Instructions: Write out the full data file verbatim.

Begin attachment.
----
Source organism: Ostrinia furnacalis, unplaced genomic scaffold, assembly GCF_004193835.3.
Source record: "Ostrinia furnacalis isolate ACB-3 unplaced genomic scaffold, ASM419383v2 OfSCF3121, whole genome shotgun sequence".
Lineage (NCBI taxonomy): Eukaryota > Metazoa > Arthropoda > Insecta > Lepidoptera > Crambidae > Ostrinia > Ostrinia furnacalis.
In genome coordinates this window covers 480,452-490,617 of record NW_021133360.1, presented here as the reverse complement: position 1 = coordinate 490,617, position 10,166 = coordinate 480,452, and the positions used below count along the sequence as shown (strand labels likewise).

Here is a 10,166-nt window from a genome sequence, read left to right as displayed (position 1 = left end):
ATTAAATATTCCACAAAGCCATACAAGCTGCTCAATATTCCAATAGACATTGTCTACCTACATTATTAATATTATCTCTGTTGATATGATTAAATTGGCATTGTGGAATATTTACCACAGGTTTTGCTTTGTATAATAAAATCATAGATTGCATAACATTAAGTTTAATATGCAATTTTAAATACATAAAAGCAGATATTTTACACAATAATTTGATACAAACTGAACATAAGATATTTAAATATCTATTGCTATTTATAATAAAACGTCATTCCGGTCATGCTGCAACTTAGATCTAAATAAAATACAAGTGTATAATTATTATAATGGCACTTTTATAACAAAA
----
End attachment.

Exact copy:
Source organism: Ostrinia furnacalis, unplaced genomic scaffold, assembly GCF_004193835.3.
Source record: "Ostrinia furnacalis isolate ACB-3 unplaced genomic scaffold, ASM419383v2 OfSCF3121, whole genome shotgun sequence".
Lineage (NCBI taxonomy): Eukaryota > Metazoa > Arthropoda > Insecta > Lepidoptera > Crambidae > Ostrinia > Ostrinia furnacalis.
In genome coordinates this window covers 480,452-490,617 of record NW_021133360.1, presented here as the reverse complement: position 1 = coordinate 490,617, position 10,166 = coordinate 480,452, and the positions used below count along the sequence as shown (strand labels likewise).

Here is a 10,166-nt window from a genome sequence, read left to right as displayed (position 1 = left end):
ATTAAATATTCCACAAAGCCATACAAGCTGCTCAATATTCCAATAGACATTGTCTACCTACATTATTAATATTATCTCTGTTGATATGATTAAATTGGCATTGTGGAATATTTACCACAGGTTTTGCTTTGTATAATAAAATCATAGATTGCATAACATTAAGTTTAATATGCAATTTTAAATACATAAAAGCAGATATTTTACACAATAATTTGATACAAACTGAACATAAGATATTTAAATATCTATTGCTATTTATAATAAAACGTCATTCCGGTCATGCTGCAACTTAGATCTAAATAAAATACAAGTGTATAATTATTATAATGGCACTTTTATAACAAAA